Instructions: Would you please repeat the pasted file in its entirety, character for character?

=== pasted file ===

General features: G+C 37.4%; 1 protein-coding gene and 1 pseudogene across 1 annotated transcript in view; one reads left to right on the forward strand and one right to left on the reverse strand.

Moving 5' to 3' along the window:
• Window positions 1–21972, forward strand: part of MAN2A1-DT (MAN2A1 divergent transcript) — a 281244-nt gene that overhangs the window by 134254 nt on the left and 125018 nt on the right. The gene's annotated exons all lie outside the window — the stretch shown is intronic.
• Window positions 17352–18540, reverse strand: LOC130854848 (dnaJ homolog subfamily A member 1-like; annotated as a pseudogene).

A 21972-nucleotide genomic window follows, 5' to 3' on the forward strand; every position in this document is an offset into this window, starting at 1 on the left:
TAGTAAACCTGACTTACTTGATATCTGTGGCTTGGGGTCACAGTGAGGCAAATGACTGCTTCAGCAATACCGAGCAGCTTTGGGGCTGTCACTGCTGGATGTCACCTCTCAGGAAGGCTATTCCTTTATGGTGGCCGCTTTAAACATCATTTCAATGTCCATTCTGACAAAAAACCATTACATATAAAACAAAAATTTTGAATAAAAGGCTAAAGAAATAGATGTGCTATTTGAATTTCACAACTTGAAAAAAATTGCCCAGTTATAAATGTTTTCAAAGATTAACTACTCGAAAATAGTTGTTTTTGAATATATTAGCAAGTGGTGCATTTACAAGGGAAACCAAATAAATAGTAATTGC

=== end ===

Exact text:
General features: G+C 37.4%; 1 protein-coding gene and 1 pseudogene across 1 annotated transcript in view; one reads left to right on the forward strand and one right to left on the reverse strand.

Moving 5' to 3' along the window:
• Window positions 1–21972, forward strand: part of MAN2A1-DT (MAN2A1 divergent transcript) — a 281244-nt gene that overhangs the window by 134254 nt on the left and 125018 nt on the right. The gene's annotated exons all lie outside the window — the stretch shown is intronic.
• Window positions 17352–18540, reverse strand: LOC130854848 (dnaJ homolog subfamily A member 1-like; annotated as a pseudogene).

A 21972-nucleotide genomic window follows, 5' to 3' on the forward strand; every position in this document is an offset into this window, starting at 1 on the left:
TAGTAAACCTGACTTACTTGATATCTGTGGCTTGGGGTCACAGTGAGGCAAATGACTGCTTCAGCAATACCGAGCAGCTTTGGGGCTGTCACTGCTGGATGTCACCTCTCAGGAAGGCTATTCCTTTATGGTGGCCGCTTTAAACATCATTTCAATGTCCATTCTGACAAAAAACCATTACATATAAAACAAAAATTTTGAATAAAAGGCTAAAGAAATAGATGTGCTATTTGAATTTCACAACTTGAAAAAAATTGCCCAGTTATAAATGTTTTCAAAGATTAACTACTCGAAAATAGTTGTTTTTGAATATATTAGCAAGTGGTGCATTTACAAGGGAAACCAAATAAATAGTAATTGC